Falling Into the Cracks of Identity

by Ruthanna Emrys on March 13, 2017

The hive system invites casual games of identity. The common meme of the multiple choice internet quiz: “Which Hive Are You?” Do you value loyalty, science, personal excellence, or obedience? Would you rather paint a masterpiece, or write science fiction? Do you approve of the death penalty? Where does power come from? If you wrote a poem titled ‘The Source,’ what would be its subject?

The questions quickly grow deep. Yet just as with the blandest quiz about Star Trek captains, some people will fit their assigned answer better than others–and all must be made to fit somewhere. Such quizzes shape our real lives, too. What’s Your MBTI Category (early and untrustworthy ancestor to the Brillist numbers)? What Political Party Do You Belong To? What’s Your Gender?

Two choices or sixty-two, the full range of human variation is never represented, and some people suffer for it. And as Palmer points out, unspoken categories—class in modern America, for example—can shape and constrain as much as those shouted from the rooftops. Our oldest and sharpest divisions, defended by pseudo-invisibility, deserve more open examination.

Palmer’s world has buried the gender binary and offered in its place a new septary, very nearly as constraining. When Heloise announces that it’s impossible to articulate the values of caregiving, hospitality, affection, and nurture, without modifying them with the feminine association, she revives a half-truth that fosters toxic masculinity in our own time. Yet even without the binding cords of gender role, the hive system does the same thing. The Cousins claim caregiving and parental affection—and run all the hospitals. What place is there for someone drawn to the medical profession, yet desperate for the sort of strong ruler that only the Masons provide? For a Brillist who wants to use their psychological training to heal rather than merely understand?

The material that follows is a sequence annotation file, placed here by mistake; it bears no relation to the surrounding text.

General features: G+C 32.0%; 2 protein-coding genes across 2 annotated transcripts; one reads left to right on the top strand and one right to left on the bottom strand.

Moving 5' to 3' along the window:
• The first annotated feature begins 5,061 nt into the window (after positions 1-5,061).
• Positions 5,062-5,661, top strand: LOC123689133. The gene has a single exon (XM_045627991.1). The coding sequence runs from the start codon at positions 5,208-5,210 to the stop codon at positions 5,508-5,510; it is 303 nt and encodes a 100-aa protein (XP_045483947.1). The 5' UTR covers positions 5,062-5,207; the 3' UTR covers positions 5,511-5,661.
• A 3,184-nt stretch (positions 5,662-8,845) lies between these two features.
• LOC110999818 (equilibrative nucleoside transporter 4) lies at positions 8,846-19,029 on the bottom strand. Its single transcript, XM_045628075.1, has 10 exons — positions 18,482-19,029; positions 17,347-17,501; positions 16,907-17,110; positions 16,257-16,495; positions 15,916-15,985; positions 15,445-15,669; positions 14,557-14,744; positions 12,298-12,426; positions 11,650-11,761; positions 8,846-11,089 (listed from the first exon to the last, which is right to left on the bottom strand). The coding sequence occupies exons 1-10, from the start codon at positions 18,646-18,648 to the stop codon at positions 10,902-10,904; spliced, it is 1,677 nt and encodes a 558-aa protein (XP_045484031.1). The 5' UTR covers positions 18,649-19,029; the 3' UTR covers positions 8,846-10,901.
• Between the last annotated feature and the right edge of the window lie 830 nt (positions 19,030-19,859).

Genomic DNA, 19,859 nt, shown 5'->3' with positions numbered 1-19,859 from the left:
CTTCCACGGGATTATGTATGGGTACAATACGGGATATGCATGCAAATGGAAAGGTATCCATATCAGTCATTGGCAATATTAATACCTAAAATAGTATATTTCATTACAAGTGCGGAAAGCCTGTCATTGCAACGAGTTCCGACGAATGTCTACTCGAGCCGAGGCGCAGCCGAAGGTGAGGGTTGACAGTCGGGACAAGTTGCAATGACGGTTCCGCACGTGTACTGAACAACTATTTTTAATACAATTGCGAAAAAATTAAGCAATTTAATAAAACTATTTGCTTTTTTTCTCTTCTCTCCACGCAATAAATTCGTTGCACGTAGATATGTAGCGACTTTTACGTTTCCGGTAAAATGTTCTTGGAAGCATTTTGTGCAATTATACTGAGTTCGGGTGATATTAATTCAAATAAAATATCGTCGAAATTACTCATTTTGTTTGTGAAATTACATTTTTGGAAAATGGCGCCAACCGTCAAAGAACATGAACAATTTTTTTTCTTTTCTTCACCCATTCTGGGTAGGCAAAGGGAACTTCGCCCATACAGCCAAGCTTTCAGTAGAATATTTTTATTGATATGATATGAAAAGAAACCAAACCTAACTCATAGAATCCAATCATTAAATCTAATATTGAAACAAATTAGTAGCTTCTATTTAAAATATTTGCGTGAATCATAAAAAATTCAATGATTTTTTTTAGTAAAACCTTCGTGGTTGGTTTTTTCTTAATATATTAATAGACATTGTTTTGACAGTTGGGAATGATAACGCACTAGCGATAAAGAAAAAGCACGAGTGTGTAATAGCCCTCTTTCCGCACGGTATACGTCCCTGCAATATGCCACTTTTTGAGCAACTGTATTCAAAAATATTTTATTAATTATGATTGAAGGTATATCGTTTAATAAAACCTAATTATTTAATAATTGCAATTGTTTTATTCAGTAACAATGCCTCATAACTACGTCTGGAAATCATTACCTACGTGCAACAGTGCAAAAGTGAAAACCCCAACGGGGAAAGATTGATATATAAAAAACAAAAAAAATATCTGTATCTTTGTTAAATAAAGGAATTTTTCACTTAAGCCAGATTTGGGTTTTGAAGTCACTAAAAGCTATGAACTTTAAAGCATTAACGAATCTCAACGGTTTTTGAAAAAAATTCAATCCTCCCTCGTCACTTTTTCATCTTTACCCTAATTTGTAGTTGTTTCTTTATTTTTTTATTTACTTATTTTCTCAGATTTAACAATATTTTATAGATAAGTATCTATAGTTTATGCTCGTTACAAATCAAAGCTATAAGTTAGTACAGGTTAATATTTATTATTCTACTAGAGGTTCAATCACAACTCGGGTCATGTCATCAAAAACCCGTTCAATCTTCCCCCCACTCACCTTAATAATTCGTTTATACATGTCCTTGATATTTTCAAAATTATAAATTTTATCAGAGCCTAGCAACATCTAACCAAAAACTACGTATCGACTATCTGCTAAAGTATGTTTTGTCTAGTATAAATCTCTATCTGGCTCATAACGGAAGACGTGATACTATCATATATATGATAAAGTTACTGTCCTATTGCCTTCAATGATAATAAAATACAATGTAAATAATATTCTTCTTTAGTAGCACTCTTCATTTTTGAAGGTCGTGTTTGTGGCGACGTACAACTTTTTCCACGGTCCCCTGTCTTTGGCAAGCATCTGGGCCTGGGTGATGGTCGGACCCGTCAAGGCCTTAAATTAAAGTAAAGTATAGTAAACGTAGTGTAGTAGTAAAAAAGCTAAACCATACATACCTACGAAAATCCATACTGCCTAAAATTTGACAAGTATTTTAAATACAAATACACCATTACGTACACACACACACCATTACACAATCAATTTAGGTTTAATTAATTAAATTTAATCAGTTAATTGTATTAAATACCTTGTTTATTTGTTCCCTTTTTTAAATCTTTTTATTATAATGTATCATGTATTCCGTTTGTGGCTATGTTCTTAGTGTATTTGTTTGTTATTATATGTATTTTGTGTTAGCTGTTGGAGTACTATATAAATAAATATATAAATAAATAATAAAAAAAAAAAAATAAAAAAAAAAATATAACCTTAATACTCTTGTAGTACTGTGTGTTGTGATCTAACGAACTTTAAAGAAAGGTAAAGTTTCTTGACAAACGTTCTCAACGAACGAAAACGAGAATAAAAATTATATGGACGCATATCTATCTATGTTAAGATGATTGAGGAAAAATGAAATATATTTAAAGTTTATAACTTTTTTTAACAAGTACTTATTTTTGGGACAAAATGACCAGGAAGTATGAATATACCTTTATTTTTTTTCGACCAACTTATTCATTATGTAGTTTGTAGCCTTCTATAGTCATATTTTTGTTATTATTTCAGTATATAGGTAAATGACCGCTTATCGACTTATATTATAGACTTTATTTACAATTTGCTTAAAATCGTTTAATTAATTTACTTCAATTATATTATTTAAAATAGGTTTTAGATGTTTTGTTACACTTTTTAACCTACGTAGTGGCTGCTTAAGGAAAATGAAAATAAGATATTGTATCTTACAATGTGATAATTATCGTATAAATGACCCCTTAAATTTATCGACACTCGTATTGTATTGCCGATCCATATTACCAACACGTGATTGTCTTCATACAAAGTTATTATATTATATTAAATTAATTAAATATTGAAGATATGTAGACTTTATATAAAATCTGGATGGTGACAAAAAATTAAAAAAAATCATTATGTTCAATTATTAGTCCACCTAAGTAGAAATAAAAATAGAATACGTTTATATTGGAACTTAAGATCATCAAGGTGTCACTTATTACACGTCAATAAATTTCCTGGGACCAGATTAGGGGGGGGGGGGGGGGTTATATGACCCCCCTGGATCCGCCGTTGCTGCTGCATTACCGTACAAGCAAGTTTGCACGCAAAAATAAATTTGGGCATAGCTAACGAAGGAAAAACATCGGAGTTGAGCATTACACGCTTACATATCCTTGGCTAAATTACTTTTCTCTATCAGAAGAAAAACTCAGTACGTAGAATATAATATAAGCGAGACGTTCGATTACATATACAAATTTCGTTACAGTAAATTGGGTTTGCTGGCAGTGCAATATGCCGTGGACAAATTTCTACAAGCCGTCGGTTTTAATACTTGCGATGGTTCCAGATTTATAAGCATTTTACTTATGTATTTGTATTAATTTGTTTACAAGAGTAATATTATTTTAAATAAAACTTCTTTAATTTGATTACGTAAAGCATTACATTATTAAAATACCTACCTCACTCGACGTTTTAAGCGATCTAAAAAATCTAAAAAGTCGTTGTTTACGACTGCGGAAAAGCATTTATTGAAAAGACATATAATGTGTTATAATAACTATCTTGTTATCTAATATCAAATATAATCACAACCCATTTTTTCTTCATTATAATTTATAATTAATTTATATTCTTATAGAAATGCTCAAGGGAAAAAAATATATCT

Similarly, we learn from Cato that those drawn to (non-psychological) science inevitably join the Utopians. Want to research astronomy while looking at the stars with unshielded eyes? Not on the table. But act too much the Utopian and the pressure is high to join them in truth.

The hive system has one advantage over the gender binary: there are societally-approved ways of opting out. Yet even these harbor grave limits. If you want both a government’s protection and the right to participate in that government, you must choose. Hiveless are second-class non-citizens: whitelaws sworn to obey rules they can’t inform, graylaws limited to a narrow band of both rule and protection, blacklaws stuck in a libertarian dystopia that can please only a bloodthirsty few.

Is it possible to come up with a system of shared core identities that does not, ultimately, imprison those who fall outside its neat categories? Terra Ignota tries to avoid this through dozens of sartorial signals of affiliation, seeking the “death of majority.” It fails. Tea drinkers and knitters may revel in recognizing their own on the street, but those identities have little impact on their daily existence. Hive affects everything. Worse, hive loyalty is communicated by reducing those other signals. Someone who wears only their hive uniform proves deep affiliation, high rank, or both.